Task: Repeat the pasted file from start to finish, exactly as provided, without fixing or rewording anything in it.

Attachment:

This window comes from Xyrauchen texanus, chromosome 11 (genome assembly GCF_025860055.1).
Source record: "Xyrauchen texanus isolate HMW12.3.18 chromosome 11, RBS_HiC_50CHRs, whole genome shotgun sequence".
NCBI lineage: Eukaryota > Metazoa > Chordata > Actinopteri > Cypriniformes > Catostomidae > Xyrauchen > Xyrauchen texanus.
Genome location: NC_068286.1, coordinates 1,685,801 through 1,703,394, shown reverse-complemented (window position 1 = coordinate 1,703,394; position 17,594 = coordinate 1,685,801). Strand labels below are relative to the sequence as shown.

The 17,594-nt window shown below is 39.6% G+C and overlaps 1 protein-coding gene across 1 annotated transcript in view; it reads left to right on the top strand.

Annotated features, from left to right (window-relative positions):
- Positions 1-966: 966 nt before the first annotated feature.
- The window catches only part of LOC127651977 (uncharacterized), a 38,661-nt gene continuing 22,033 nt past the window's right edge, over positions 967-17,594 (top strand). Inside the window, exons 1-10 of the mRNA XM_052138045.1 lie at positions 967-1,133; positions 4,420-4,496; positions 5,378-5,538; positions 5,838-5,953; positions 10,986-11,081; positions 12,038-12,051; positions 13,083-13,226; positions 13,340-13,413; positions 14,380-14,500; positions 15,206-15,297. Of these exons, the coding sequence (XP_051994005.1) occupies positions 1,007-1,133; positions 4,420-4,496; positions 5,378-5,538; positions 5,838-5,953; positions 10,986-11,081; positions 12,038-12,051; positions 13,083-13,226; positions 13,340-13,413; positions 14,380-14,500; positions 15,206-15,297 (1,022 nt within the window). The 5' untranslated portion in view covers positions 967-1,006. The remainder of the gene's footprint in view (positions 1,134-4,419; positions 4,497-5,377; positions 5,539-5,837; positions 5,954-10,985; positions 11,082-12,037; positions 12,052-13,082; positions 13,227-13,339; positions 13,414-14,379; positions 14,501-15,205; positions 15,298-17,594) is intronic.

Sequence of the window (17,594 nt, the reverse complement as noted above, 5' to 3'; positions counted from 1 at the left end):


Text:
This window comes from Xyrauchen texanus, chromosome 11 (genome assembly GCF_025860055.1).
Source record: "Xyrauchen texanus isolate HMW12.3.18 chromosome 11, RBS_HiC_50CHRs, whole genome shotgun sequence".
NCBI lineage: Eukaryota > Metazoa > Chordata > Actinopteri > Cypriniformes > Catostomidae > Xyrauchen > Xyrauchen texanus.
Genome location: NC_068286.1, coordinates 1,685,801 through 1,703,394, shown reverse-complemented (window position 1 = coordinate 1,703,394; position 17,594 = coordinate 1,685,801). Strand labels below are relative to the sequence as shown.

The 17,594-nt window shown below is 39.6% G+C and overlaps 1 protein-coding gene across 1 annotated transcript in view; it reads left to right on the top strand.

Annotated features, from left to right (window-relative positions):
- Positions 1-966: 966 nt before the first annotated feature.
- The window catches only part of LOC127651977 (uncharacterized), a 38,661-nt gene continuing 22,033 nt past the window's right edge, over positions 967-17,594 (top strand). Inside the window, exons 1-10 of the mRNA XM_052138045.1 lie at positions 967-1,133; positions 4,420-4,496; positions 5,378-5,538; positions 5,838-5,953; positions 10,986-11,081; positions 12,038-12,051; positions 13,083-13,226; positions 13,340-13,413; positions 14,380-14,500; positions 15,206-15,297. Of these exons, the coding sequence (XP_051994005.1) occupies positions 1,007-1,133; positions 4,420-4,496; positions 5,378-5,538; positions 5,838-5,953; positions 10,986-11,081; positions 12,038-12,051; positions 13,083-13,226; positions 13,340-13,413; positions 14,380-14,500; positions 15,206-15,297 (1,022 nt within the window). The 5' untranslated portion in view covers positions 967-1,006. The remainder of the gene's footprint in view (positions 1,134-4,419; positions 4,497-5,377; positions 5,539-5,837; positions 5,954-10,985; positions 11,082-12,037; positions 12,052-13,082; positions 13,227-13,339; positions 13,414-14,379; positions 14,501-15,205; positions 15,298-17,594) is intronic.

Sequence of the window (17,594 nt, the reverse complement as noted above, 5' to 3'; positions counted from 1 at the left end):